Tuesday, September 22, 2015

RKS Developer Diary #3 - German Language Lessons

Hi, everyone!  Kept you waiting, huh?  Sorry about the silence; a few things happened behind-the-scenes that demanded our full attention.  Without going into too much detail: it seems we may need to look into an alternative to crowdfunding for Operation Schwesternschaft.  Don't let that worry you, though.  Rosenkreuzstilette and Rosenkreuzstilette Freudenstachel will still be coming out in English in the near future (you'd have to kill me to prevent that from happening).  This is just a matter of how we're going to finance the extra features.  We already have a prospect that we're following up on, and it's looking to be quite promising, so there's no need to be concerned.

While it sucks that this change of plan has affected our forward momentum, the project is still going strong and the finished release is definitely shaping up to be worth the wait.  If by some chance something major does happen, you can rest assured that you'll hear about it here first; we have no intention of keeping our fans in the dark.

That said, on with today's entry!  As many of you have noticed, in our fan translation of Rosenkreuzstilette, we took the liberty of correcting some of the German text so that it flowed more naturally.  WOMI has mentioned in his own Developer Diary that he doesn't know German all that well, so we did what we could to address the issue (with the support of some volunteers from Romhacking.net since no one on our team was fluent in German).  For our official release of the game, I'm pleased to report that we have a dedicated German native working with us to ensure the quality of the German flavor text.

This time around, we independently translated the German and Japanese text (with our German consultant Martin handling the German-to-English translation and our resident translator Tyler handling the Japanese-to-English version).  Once Martin and Tyler were finished, we compared the two translations and confirmed whether the two renditions actually conveyed the same meaning (and, where they didn't, determined whether this was intentional or not).  If the German was an actual reference, we make a point of tracking down the original source and using its exact phrasing wherever possible.  If we weren't sure about something, WOMI made himself available via email to answer any questions we might have.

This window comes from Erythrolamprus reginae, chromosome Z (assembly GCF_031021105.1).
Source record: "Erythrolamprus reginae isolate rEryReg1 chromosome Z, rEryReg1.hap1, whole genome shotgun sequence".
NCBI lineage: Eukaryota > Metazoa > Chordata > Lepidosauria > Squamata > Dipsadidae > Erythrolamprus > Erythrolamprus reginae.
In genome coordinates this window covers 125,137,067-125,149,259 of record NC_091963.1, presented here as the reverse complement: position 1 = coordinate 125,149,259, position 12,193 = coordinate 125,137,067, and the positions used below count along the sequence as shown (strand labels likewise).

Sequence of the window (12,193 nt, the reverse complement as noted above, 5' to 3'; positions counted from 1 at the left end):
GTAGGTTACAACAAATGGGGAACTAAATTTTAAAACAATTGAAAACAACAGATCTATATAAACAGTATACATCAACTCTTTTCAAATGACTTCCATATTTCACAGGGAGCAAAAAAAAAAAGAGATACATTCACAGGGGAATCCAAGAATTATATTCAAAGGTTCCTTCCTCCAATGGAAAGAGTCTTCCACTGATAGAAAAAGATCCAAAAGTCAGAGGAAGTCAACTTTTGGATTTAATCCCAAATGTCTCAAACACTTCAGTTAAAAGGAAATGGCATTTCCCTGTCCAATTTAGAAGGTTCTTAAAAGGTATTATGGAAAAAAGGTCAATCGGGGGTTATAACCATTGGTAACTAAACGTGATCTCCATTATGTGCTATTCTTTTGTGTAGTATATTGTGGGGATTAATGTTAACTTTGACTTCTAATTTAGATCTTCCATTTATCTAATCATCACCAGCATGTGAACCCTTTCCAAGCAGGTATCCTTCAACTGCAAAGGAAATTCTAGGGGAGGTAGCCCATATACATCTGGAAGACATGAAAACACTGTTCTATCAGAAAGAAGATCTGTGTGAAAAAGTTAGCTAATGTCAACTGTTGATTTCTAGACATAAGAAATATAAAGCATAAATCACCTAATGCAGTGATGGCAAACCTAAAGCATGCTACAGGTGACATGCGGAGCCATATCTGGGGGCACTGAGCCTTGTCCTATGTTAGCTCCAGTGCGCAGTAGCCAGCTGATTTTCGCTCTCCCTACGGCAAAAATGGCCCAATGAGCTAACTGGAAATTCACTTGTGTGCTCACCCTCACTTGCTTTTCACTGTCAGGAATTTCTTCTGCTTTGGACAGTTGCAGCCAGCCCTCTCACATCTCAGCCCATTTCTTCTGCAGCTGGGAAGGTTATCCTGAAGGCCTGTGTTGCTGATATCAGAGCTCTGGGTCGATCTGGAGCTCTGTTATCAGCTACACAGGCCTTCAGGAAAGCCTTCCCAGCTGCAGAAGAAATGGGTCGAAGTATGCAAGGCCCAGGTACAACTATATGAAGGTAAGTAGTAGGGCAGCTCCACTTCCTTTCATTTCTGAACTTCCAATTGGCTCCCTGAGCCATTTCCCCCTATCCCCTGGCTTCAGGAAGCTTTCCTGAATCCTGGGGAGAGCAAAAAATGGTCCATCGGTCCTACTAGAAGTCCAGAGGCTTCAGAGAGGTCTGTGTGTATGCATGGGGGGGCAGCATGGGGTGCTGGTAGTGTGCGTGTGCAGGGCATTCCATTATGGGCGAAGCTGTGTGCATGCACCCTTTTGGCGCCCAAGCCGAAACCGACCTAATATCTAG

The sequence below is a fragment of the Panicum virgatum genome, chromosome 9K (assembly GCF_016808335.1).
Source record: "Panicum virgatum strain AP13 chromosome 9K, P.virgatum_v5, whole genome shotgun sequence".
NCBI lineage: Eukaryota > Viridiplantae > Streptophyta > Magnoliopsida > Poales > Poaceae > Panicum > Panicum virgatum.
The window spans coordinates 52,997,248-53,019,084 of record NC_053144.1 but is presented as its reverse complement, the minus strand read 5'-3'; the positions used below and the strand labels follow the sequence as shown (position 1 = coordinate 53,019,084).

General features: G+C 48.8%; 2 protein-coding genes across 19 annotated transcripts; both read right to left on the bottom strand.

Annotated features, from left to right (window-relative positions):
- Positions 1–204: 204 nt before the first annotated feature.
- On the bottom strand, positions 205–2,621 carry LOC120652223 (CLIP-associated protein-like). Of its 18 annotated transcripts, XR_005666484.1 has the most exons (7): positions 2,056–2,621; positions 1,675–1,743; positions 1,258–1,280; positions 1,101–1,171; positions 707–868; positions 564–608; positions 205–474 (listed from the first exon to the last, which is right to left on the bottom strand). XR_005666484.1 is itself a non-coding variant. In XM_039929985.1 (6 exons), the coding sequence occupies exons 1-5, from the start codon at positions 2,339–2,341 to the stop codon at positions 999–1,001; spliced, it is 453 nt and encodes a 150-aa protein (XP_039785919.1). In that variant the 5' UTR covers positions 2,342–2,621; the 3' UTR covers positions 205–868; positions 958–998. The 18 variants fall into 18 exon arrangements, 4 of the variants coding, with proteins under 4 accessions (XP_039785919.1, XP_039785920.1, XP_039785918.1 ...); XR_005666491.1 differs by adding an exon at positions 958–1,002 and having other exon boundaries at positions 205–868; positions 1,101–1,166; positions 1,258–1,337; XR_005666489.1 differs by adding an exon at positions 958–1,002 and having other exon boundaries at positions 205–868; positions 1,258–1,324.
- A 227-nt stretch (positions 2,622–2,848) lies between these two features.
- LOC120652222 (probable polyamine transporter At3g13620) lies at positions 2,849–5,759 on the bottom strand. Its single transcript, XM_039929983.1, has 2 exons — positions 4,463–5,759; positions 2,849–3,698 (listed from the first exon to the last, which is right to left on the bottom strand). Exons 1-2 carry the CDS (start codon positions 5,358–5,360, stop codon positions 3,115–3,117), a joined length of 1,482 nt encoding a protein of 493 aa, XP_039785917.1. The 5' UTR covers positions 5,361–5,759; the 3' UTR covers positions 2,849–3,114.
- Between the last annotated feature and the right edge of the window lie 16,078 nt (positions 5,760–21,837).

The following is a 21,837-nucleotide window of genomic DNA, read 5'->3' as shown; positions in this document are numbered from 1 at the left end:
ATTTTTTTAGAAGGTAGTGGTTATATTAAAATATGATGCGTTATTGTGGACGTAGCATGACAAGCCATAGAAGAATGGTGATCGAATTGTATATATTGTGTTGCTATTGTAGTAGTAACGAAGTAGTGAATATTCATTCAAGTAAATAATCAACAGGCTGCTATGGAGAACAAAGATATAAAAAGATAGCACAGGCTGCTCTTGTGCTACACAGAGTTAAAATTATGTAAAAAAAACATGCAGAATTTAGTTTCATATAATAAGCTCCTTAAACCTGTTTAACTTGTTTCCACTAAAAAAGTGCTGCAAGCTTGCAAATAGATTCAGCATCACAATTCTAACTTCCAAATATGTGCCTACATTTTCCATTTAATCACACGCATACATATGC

Once we knew exactly what the German text was supposed to mean, we polished off our English renditions and passed them to Martin to translate back into German.  In many cases, the English and the original German matched up completely (as is the case in the screenshot comparisons above).  In a few instances, the German text ended up being completely different; you'll see a couple of examples of that in an upcoming Developer Diary on the game's Stage Titles.

As an example: the text in the [erka:es] logo is actually the title of a 17th Century text by the Rosenkreuz Orden, the real-life Order of the Rose Cross.  The title reads as follows:

"Allgemeine und General Reformation, der gantzen weiten Welt. Beneben der Fama Fraternitatis, Deß Löblichen Ordens des Rosenkreutzes, an alle Gelehrte und Häupter Europae geschrieben: Auch einer kurtzen Responsion, von dem Herrn Haselmeyer gestellet, welcher deßwegen von den Jesuitern ist gefänglich eingezogen, und auff eine Galleren geschmiedet: Itzo öffentlich in Druck verfertiger, und allen trewen Hertzen communiciret worden...."

This is our English rendition of the title:

"The Pervasive and Universal Reformation of the Entire World. Addressed to the great savants and sovereigns of Europe and accompanied by the Fama Fraternitatis of the illustrious Order of the Rose Cross (which includes an afterword by Mr. Haselmeyer, who, for penning it, was imprisoned by the Jesuits and sentenced to the galley). Now printed, published, and entrusted to every open heart and mind...."

As you can see in the very first screenshot, we updated the original German text to match the manuscript's title (modernizing the punctuation where necessary such as replacing the slashes with commas) before integrating our English rendition and repositioning each element to maintain compositional balance.  The results speak for themselves; if you hadn't played the game in Japanese before, you probably wouldn't realize that the English translation wasn't part of the original graphic.

Well, that's enough for today's Developer Diary.  For our next entry, would you like to have a peek at the new Stage Titles or the new Stage Select Screen?  We'll cover both in due time; this is just a poll to see which you'd like to see first.


  1. Another interesting topic!

    I'll say I'd like to see the new Stage Select screen over the new stage titles.

  2. Shame about the crowd funding not working but best you figure that out now than end up caught with your pants down like Inafune did with Red Ash.

    Crowd funding just isn't a good place to be right now, and I still don't think people at large would have reacted positively being introduced to it that way, so it's probably for the best.

    And the stage select screen regarding the poll.

  3. The stage select screen will be having my vote as well.

  4. I'm gonna be a rebel an vote on the Stage Titles, seeing everyone involved in polishing and fine-tuning the games' localization really has me invested in these dev diaries.

    "If by some chance something major does happen, you can rest assured that you'll hear about it here first; we have no intention of keeping our fans in the dark."

    If only more developers and publishers cared more about their userbase. I'm talking to you, Mages (and Phantom Breaker: Battle Grounds).